Welcome to summertime! A period of the year when the sun’s out longer, temperatures seem to get hotter by the day, kids have finished school, and a taste for the tropics spreads throughout the country. Although the official start of summer is still over a week away, summer vibes are already in full swing.
As many hit the roads or hop on planes to make the most out of their summer vacations, my family will be having fun locally this year. After all, we already live in a tourist mecca that gives us much to see and explore in our own backyard so why not utilize it. We will be frequenting Walt Disney World and the beaches voted best in the U.S., so nothing to complain about. We do plan to vacation next year so I have a year to daydream of all the fun places I want to explore next.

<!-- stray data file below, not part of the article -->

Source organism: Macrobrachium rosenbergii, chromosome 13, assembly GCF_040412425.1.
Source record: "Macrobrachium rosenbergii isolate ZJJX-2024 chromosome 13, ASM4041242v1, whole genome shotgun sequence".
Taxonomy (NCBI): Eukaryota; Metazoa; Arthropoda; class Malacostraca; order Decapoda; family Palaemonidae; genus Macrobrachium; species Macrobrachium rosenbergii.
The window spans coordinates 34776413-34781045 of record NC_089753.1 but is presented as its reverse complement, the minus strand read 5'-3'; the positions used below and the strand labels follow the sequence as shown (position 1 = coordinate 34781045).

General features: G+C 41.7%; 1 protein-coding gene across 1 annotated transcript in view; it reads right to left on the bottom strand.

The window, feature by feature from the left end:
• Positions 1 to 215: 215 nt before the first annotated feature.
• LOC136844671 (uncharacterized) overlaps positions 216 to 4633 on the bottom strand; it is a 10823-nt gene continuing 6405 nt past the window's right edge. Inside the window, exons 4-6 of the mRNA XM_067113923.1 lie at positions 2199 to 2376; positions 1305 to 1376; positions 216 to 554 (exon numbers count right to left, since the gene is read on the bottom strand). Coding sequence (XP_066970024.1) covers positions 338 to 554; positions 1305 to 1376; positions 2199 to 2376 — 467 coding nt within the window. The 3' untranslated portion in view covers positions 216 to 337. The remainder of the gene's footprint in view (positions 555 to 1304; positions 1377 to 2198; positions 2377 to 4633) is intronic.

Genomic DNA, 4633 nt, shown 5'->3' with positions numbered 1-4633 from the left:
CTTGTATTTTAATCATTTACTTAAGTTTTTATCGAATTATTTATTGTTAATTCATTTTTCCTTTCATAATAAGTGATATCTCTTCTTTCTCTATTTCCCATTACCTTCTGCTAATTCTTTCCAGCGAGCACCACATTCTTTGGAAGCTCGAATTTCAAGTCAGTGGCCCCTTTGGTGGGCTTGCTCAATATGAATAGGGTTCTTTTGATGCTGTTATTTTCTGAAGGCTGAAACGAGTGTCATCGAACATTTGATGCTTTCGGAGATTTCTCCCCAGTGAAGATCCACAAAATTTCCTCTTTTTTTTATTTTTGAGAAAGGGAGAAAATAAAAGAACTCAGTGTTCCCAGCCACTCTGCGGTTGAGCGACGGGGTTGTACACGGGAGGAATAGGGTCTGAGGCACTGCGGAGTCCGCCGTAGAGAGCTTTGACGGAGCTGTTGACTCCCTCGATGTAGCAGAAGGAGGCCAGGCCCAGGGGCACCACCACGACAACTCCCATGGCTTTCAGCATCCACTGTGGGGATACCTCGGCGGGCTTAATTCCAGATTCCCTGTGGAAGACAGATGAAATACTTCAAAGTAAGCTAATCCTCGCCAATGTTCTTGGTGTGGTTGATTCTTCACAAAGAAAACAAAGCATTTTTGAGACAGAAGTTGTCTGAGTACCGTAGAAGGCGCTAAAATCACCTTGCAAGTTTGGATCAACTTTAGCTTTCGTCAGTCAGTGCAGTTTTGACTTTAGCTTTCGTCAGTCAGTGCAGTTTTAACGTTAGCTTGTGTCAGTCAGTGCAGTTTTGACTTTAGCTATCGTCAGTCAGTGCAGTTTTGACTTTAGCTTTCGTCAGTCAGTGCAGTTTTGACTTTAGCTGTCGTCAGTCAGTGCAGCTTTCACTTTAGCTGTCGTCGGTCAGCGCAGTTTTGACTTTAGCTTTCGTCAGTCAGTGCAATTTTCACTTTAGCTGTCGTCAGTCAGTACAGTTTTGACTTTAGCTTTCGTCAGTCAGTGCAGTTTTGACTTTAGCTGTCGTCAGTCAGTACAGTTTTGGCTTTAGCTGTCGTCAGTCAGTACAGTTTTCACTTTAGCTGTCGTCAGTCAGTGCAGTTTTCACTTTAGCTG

If you’ll be like me, dreaming of destinations rather than experiencing it first hand, try venturing out to places unknown with your taste buds. A great way to experience other places in the world without traveling is through a culture’s food.
For example, if getting whisked away to the islands is your dream, then try making these skinny coconut lime bars. Enjoy the flavors of the tropics, zesty lime and creamy coconut, all without wrecking your hard-earned summer bod. So kick back, put the lime in the coconut, and whisk it all up into a delicious, sweet summer treat!
Skinny Coconut Lime Bars
- ½ cup Coconut Flour
- ½ cup White Whole-Wheat Flour
- 1¼ cups Pure Maple Flakes; divided
- ¼ tsp. Sea Salt; divided
- ¼ cup Coconut Oil; room temperature
- 4 Large Eggs
- 1 tbsp. Lime Zest; finely grated
- ½ cup Fresh Lime Juice (about 5 limes)
- ¼ cup Unsweetened Shredded Coconut; lightly toasted
- Preheat oven to 350º. Mist an 8×8 inch baking pan with cooking spray. Line the pan with parchment paper, using a length of paper long enough to partly cover the sides of the pan for easy removal. I recommend not skipping this step as it will be more difficult to get the bars out of the pan.